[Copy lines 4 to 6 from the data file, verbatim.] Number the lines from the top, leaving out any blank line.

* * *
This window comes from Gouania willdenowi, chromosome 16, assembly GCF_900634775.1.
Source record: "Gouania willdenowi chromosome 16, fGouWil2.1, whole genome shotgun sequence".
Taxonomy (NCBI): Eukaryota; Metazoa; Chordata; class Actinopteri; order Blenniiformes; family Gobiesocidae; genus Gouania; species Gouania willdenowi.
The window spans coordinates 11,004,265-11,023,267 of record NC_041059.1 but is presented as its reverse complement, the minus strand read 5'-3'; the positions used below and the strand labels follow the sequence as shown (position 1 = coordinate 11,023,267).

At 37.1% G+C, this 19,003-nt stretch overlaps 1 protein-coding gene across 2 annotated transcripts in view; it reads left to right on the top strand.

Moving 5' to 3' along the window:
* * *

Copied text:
The window spans coordinates 11,004,265-11,023,267 of record NC_041059.1 but is presented as its reverse complement, the minus strand read 5'-3'; the positions used below and the strand labels follow the sequence as shown (position 1 = coordinate 11,023,267).

At 37.1% G+C, this 19,003-nt stretch overlaps 1 protein-coding gene across 2 annotated transcripts in view; it reads left to right on the top strand.

Moving 5' to 3' along the window: